We report the first case, to our knowledge, of an anomalous omohyoid that caused significantly progressive clinical symptoms and difficult intubation. In our case, direct excision and release of the anomalous tissue via an open surgical approach were curative. Zhu et al14 describe the use of an endoscope via a transaxillary approach for simple surgical transection of the omohyoid muscle in a patient with omohyoid muscle syndrome. In both of these cases, the variant muscle required surgical treatment and failed nonsurgical options.

Conclusion

The omohyoid muscle may demonstrate a variety of anomalies. the muscle may rarely be duplicated. The exact frequency of omohyoid variations is unknown, but these variations perhaps are more common than reported because of the complex embryologic and anatomic features of the muscle. However, few of these anomalies will present clinically. Ours is an extremely rare and interesting case of a duplicate omohyoid that caused progressive symptoms, produced a challenging intubation, and was cured through surgical excision. Omohyoid muscle anatomy should be relied on cautiously during neck dissection, and anomalies should be considered in the differential diagnosis of symptomatic central neck deformities.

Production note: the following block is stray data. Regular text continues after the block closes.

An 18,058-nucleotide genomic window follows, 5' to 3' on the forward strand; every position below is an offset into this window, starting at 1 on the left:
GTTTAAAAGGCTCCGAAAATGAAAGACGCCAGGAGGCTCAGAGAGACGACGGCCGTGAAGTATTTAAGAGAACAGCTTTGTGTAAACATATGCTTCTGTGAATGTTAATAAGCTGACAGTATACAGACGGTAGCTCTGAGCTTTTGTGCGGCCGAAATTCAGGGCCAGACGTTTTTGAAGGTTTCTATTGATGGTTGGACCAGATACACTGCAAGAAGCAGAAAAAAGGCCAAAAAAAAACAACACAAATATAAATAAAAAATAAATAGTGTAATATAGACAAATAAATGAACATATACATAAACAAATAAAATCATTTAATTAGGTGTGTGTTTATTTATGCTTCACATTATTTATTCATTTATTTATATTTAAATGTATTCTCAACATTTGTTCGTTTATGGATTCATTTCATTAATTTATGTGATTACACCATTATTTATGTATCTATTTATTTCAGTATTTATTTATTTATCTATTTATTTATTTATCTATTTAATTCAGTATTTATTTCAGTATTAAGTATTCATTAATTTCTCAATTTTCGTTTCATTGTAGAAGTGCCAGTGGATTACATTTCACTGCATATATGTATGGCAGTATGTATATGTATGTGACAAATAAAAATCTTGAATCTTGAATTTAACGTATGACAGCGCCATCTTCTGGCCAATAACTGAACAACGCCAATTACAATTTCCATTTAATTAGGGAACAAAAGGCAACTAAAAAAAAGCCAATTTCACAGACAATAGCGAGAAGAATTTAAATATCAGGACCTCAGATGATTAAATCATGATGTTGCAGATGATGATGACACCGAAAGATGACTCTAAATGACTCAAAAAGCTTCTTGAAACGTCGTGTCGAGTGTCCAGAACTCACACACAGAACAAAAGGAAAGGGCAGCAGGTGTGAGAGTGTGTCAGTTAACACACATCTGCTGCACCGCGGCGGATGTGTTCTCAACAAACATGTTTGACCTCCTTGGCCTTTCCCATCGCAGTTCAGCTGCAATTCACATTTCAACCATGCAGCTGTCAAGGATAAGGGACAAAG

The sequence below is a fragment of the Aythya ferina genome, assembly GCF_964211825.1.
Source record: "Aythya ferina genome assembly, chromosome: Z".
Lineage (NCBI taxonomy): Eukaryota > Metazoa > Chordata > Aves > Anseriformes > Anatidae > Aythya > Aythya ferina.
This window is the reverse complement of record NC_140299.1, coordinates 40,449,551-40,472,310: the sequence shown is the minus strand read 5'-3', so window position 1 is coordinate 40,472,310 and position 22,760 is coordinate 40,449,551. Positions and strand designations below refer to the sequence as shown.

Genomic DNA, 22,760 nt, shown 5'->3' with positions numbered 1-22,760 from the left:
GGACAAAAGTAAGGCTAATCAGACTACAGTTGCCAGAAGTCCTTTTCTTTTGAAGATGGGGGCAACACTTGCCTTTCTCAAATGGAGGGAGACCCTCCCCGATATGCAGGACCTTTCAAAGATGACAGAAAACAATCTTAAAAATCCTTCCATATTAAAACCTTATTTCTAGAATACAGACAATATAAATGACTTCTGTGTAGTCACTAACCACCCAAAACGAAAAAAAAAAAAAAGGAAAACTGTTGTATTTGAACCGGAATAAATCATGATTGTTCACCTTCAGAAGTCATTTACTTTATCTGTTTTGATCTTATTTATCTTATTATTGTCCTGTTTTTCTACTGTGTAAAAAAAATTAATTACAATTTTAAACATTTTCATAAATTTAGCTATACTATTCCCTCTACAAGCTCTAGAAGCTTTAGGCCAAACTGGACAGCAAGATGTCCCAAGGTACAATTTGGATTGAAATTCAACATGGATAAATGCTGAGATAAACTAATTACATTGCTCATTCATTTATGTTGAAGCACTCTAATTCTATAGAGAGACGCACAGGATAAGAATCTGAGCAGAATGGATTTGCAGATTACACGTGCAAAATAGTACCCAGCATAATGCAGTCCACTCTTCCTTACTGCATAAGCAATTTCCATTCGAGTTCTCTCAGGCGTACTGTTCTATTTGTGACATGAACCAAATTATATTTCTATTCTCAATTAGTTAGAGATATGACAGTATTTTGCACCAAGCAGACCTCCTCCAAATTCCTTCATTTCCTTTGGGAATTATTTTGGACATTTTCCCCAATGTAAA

Disclosure Statement

The author(s) have no conflicts of interest to disclose.

Acknowledgments

Laura King, ELS, performed a primary copy edit.

How to Cite this Article

Kshirsagar R, Gilde J, Cruz R. Duplicate omohyoid muscle causing progressive dysphagia and dyspnea: A case report. Perm J 2019;23:18.316. DOI: https://doi.org/10.7812/TPP/18.316

Author Affiliations

1 Department of Head and Neck Surgery, Oakland Medical Center, CA

Corresponding Author

Rijul Kshirsagar, MD (rijul.s.kshirsagar@kp.org)

References
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Keywords: anomalous omohyoid, duplicate omohyoid, dysphagia, neck dissection